Chou En-lai


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Synonyms for Chou En-lai

Chinese revolutionary and communist leader (1898-1976)

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References in periodicals archive ?
Understandably, both Kissinger and Chou En-Lai were viewing the development from the vantage point of their respective countries - one an acknowledged superpower and the other well on its way to becoming a major player in its own right.
Next came a formal welcome banquet hosted by Chou En-lai, broadcast live on the American morning news thanks to the 13-hour time difference.
CUTLINE: (1) A photo released by the Metropolitan Opera shows, from left, Russell Braun as Chou En-lai, James Maddalena as Richard Nixon, Kathleen Kim as Chiang Ch'ing and Janis Kelly as Pat Nixon.
There is the triumvirate of state leaders at this historical meeting, being Richard Nixon, the dying Chinese premier Chou En-Lai and the infamous chairman Mao, Mao Tse-Tung.
Though it is illogical and shortsighted to set an artificial limit on directorships ("One-on-One with Chou En-lai," Summer 1997), it is also true that the perennials' high-profile and non-escapable presence reflects, in part, a lack of imagination by the executive search/board recruitment firms.
While abroad, he met the Chinese premier Chou En-Lai at the Algerian Capital.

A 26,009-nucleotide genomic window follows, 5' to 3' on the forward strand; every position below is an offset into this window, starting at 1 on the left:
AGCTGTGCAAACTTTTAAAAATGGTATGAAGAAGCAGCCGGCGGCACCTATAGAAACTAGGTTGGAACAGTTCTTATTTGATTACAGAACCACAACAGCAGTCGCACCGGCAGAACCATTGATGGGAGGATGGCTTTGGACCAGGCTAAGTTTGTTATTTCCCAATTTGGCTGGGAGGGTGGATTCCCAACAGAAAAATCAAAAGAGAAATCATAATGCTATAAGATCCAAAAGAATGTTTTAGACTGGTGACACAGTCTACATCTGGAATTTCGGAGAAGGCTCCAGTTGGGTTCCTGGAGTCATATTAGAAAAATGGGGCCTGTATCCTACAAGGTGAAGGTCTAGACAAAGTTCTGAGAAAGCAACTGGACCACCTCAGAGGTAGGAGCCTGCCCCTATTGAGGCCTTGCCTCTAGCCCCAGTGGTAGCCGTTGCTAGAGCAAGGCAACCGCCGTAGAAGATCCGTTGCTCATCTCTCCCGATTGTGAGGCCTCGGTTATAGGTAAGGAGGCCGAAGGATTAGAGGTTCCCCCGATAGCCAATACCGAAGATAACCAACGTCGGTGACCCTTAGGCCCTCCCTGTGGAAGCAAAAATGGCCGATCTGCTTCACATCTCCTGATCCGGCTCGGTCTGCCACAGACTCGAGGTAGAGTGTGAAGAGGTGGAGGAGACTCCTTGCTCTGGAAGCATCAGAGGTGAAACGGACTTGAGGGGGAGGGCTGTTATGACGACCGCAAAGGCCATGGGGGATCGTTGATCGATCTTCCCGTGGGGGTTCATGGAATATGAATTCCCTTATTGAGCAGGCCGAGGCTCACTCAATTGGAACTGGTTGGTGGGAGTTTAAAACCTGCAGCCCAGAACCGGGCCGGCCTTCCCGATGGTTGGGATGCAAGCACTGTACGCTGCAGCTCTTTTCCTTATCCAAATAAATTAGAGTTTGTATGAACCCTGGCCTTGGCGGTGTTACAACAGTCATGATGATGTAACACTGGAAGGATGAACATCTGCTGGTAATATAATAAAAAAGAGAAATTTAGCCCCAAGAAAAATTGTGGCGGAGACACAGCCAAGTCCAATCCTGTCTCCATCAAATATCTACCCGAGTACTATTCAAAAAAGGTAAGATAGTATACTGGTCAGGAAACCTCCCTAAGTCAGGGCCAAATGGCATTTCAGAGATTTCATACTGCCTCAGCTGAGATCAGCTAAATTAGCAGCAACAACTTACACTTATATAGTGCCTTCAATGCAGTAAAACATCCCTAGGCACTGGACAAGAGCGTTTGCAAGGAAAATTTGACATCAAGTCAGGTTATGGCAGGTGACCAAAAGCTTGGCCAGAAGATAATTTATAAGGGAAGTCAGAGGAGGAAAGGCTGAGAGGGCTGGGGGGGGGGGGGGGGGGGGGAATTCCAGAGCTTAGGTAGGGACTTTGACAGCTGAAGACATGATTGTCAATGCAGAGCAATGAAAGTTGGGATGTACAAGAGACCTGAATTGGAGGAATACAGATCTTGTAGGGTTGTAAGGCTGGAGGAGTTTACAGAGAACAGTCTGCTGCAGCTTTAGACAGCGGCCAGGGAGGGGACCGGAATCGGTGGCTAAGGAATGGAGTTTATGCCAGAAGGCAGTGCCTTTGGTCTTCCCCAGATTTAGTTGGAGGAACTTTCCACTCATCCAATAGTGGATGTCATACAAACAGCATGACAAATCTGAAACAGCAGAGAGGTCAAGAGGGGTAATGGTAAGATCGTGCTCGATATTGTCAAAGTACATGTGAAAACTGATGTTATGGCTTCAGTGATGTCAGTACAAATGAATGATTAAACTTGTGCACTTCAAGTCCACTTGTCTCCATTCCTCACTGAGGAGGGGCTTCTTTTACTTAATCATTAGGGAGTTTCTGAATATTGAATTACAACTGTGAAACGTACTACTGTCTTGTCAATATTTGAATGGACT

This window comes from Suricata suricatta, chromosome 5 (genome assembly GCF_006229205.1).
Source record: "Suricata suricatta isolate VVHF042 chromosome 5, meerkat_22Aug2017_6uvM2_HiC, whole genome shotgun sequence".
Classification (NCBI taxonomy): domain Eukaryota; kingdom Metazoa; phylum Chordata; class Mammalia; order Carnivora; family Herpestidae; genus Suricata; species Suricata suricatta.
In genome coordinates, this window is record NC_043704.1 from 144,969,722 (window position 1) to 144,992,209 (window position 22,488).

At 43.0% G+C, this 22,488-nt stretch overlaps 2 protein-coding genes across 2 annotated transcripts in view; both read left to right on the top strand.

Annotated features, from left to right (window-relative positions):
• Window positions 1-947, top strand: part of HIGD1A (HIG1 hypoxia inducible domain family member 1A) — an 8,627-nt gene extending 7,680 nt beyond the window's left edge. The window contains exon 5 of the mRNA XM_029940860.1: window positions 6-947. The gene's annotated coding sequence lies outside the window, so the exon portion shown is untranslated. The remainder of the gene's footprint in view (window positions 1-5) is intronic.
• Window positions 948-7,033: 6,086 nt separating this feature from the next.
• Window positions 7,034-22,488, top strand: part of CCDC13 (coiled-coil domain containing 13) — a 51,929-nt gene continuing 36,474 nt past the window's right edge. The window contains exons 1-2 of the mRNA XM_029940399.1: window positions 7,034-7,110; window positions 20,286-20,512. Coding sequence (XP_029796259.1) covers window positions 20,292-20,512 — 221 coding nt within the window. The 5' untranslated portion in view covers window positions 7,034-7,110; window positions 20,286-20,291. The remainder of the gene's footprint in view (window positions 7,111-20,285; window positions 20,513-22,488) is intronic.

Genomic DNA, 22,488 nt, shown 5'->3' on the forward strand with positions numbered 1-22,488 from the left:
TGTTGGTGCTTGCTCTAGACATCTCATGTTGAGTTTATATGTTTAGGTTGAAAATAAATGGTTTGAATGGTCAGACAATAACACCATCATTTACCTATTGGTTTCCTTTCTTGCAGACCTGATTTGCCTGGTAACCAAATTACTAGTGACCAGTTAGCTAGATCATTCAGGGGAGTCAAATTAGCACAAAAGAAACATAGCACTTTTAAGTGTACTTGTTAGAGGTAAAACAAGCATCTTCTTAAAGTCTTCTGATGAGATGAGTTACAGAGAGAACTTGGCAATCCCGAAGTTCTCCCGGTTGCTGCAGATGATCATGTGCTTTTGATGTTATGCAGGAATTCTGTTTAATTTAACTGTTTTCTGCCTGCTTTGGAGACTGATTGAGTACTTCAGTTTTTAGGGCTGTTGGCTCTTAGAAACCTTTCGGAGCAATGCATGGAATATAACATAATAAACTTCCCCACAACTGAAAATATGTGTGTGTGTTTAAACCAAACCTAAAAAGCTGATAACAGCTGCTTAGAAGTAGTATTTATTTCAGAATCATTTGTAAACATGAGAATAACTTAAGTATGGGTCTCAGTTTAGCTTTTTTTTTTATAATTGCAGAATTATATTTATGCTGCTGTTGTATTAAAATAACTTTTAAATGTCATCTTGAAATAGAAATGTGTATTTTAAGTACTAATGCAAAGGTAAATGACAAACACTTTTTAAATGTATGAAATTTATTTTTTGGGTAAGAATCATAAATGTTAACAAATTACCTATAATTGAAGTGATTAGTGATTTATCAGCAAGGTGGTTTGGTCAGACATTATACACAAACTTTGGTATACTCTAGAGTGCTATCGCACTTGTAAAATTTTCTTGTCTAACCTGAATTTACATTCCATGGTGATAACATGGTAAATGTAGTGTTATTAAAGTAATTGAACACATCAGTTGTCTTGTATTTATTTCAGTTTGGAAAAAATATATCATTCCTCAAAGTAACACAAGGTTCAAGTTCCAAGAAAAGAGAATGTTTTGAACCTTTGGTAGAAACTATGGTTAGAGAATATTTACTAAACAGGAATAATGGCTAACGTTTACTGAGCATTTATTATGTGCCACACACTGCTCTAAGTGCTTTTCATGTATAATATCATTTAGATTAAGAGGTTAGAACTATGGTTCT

After a modest reception at Peking airport, the president was formally welcomed at a lavish banquet held in the Great Hall of the People and hosted by Prime Minister Chou En-lai.
When asked about the cultural impact of the French Revolution, Chinese premier Chou En-lai famously replied, "It's too early to tell.
Third, we would very much hope that Chou En-lai will see his way clear to come here to the U.
More generally Beijing wanted acknowledgment that their country had emerged as an important international power: China's Prime Minister, Chou en-Lai, still resented the US Secretary of State, John Foster Dulles', refusal to shake hands at the 1954 Geneva conference.
Thus we learn, or the very knowledgeable reader is reminded, that there was some concern that Chiang Kai-shek might try to shoot down Air Force One carrying Richard Nixon on his way to Beijing with a plane bearing People's Republic markings; that the Chinese came to resent the boisterous behaviour of Americans in the bar set up for expatriate Americans after the visit, the Red Ass Saloon; that Mao claimed to "wash myself inside the bodies of my women"; that he was so attached to the mundane practices of the Hunan peasantry and to his days in the caves after the Long March that for a time after his seizure of power and move into the official government compound "an orderly followed him around the grounds with a shovel" until Chou En-lai had a squat toilet installed in his bedroom.
Ten years ago, Yang read in Anna Wong's book, China: My Second Home, that she was the translator in the meeting between Chou En-lai and Hemingway and Gellhorn.
Chinese Prime Minister Chou En-lai gave a welcome address in which he stated: ''Following the teachings of Chairman Mao Tse-tung, the Chinese people have been strictly making a distinction between a handful of militaristic elements and the Japanese people at large.
Moreira (senior writer for the New York-based weekly The Deal) describes the trip, in which the travelers met Madame Chiang Kai-Shek and Communist Party leader Chou En-Lai, among other adventures.
Going into Korea was thus, as Mao put it, decided by "one man and a half," namely himself and Chou En-lai.